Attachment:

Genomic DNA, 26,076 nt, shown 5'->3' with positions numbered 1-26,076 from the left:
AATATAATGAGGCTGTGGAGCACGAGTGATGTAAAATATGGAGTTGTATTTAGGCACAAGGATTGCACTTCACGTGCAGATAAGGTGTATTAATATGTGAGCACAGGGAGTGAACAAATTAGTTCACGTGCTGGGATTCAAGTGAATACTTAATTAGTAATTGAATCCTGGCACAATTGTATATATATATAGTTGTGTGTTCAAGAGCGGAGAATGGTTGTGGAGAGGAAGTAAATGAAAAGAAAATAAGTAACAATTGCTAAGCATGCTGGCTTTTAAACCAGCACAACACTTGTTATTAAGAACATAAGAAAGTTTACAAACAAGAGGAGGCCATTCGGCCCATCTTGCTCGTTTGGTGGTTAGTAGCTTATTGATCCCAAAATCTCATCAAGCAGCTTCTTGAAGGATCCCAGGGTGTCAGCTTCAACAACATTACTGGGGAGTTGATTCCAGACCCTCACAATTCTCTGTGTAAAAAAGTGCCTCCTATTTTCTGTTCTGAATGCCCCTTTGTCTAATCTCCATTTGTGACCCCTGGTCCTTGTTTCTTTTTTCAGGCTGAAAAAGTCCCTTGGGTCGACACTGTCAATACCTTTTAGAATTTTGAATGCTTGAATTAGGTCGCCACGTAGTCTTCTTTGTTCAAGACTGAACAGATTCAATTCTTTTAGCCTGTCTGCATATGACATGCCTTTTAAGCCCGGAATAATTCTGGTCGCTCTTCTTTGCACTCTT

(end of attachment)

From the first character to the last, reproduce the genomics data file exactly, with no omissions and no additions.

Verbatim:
Genomic DNA, 26,076 nt, shown 5'->3' with positions numbered 1-26,076 from the left:
AATATAATGAGGCTGTGGAGCACGAGTGATGTAAAATATGGAGTTGTATTTAGGCACAAGGATTGCACTTCACGTGCAGATAAGGTGTATTAATATGTGAGCACAGGGAGTGAACAAATTAGTTCACGTGCTGGGATTCAAGTGAATACTTAATTAGTAATTGAATCCTGGCACAATTGTATATATATATAGTTGTGTGTTCAAGAGCGGAGAATGGTTGTGGAGAGGAAGTAAATGAAAAGAAAATAAGTAACAATTGCTAAGCATGCTGGCTTTTAAACCAGCACAACACTTGTTATTAAGAACATAAGAAAGTTTACAAACAAGAGGAGGCCATTCGGCCCATCTTGCTCGTTTGGTGGTTAGTAGCTTATTGATCCCAAAATCTCATCAAGCAGCTTCTTGAAGGATCCCAGGGTGTCAGCTTCAACAACATTACTGGGGAGTTGATTCCAGACCCTCACAATTCTCTGTGTAAAAAAGTGCCTCCTATTTTCTGTTCTGAATGCCCCTTTGTCTAATCTCCATTTGTGACCCCTGGTCCTTGTTTCTTTTTTCAGGCTGAAAAAGTCCCTTGGGTCGACACTGTCAATACCTTTTAGAATTTTGAATGCTTGAATTAGGTCGCCACGTAGTCTTCTTTGTTCAAGACTGAACAGATTCAATTCTTTTAGCCTGTCTGCATATGACATGCCTTTTAAGCCCGGAATAATTCTGGTCGCTCTTCTTTGCACTCTT